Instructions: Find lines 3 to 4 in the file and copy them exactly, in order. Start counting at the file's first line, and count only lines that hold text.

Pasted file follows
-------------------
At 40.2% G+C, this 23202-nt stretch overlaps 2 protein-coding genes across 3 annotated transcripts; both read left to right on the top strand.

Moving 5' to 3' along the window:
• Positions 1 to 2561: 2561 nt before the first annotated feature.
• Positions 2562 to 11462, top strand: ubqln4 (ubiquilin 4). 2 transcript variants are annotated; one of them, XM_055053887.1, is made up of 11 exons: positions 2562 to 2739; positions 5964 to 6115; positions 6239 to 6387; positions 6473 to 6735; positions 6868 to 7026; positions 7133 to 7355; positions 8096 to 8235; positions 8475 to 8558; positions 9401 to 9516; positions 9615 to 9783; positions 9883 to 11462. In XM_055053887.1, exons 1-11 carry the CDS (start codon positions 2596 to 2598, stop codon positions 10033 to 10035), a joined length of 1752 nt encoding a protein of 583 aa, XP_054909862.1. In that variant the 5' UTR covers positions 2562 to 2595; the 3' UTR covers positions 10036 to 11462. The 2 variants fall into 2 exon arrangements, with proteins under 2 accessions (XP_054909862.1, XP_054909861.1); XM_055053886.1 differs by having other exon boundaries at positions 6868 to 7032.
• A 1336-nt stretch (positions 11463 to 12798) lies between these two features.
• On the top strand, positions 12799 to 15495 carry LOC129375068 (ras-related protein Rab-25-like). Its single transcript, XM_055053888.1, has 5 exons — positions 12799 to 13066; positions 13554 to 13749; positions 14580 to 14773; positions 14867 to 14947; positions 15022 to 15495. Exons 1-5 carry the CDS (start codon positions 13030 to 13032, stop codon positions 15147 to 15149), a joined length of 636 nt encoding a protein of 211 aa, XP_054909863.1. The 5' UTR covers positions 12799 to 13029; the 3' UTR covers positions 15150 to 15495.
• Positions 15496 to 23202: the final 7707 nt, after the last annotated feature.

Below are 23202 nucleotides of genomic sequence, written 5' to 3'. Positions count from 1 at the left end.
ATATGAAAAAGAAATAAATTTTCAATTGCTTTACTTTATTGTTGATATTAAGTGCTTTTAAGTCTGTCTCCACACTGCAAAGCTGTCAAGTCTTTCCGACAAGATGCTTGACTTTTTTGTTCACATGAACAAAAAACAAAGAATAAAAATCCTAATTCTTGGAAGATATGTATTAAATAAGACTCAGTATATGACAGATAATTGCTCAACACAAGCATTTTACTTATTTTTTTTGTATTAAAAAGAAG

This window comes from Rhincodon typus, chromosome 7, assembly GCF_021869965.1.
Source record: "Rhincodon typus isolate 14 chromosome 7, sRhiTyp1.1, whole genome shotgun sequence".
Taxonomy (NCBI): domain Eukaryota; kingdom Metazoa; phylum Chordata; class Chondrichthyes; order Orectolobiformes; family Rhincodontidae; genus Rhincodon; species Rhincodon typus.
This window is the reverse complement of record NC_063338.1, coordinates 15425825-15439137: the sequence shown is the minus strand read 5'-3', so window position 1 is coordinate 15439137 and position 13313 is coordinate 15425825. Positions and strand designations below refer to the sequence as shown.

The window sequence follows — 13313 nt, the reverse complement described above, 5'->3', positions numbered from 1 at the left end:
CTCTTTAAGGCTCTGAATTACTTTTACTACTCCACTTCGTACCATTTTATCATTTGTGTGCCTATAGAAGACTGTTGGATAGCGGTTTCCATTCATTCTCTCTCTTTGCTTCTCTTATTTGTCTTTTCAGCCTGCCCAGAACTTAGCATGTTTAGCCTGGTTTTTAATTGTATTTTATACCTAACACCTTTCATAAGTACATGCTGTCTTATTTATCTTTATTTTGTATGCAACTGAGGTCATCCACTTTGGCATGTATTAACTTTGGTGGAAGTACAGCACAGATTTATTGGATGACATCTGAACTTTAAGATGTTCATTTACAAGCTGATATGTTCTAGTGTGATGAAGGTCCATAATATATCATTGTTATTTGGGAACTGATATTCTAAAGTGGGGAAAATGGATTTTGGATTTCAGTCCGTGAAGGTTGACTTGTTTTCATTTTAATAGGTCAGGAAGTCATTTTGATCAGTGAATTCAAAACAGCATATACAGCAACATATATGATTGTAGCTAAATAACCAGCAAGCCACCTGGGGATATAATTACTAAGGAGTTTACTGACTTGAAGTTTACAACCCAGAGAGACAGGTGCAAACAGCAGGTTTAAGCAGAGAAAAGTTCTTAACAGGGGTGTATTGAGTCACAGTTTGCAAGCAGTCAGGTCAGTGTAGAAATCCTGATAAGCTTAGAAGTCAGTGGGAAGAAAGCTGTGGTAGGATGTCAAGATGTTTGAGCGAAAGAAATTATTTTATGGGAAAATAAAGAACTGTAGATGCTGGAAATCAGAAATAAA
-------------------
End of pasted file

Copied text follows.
• Positions 1 to 2561: 2561 nt before the first annotated feature.
• Positions 2562 to 11462, top strand: ubqln4 (ubiquilin 4). 2 transcript variants are annotated; one of them, XM_055053887.1, is made up of 11 exons: positions 2562 to 2739; positions 5964 to 6115; positions 6239 to 6387; positions 6473 to 6735; positions 6868 to 7026; positions 7133 to 7355; positions 8096 to 8235; positions 8475 to 8558; positions 9401 to 9516; positions 9615 to 9783; positions 9883 to 11462. In XM_055053887.1, exons 1-11 carry the CDS (start codon positions 2596 to 2598, stop codon positions 10033 to 10035), a joined length of 1752 nt encoding a protein of 583 aa, XP_054909862.1. In that variant the 5' UTR covers positions 2562 to 2595; the 3' UTR covers positions 10036 to 11462. The 2 variants fall into 2 exon arrangements, with proteins under 2 accessions (XP_054909862.1, XP_054909861.1); XM_055053886.1 differs by having other exon boundaries at positions 6868 to 7032.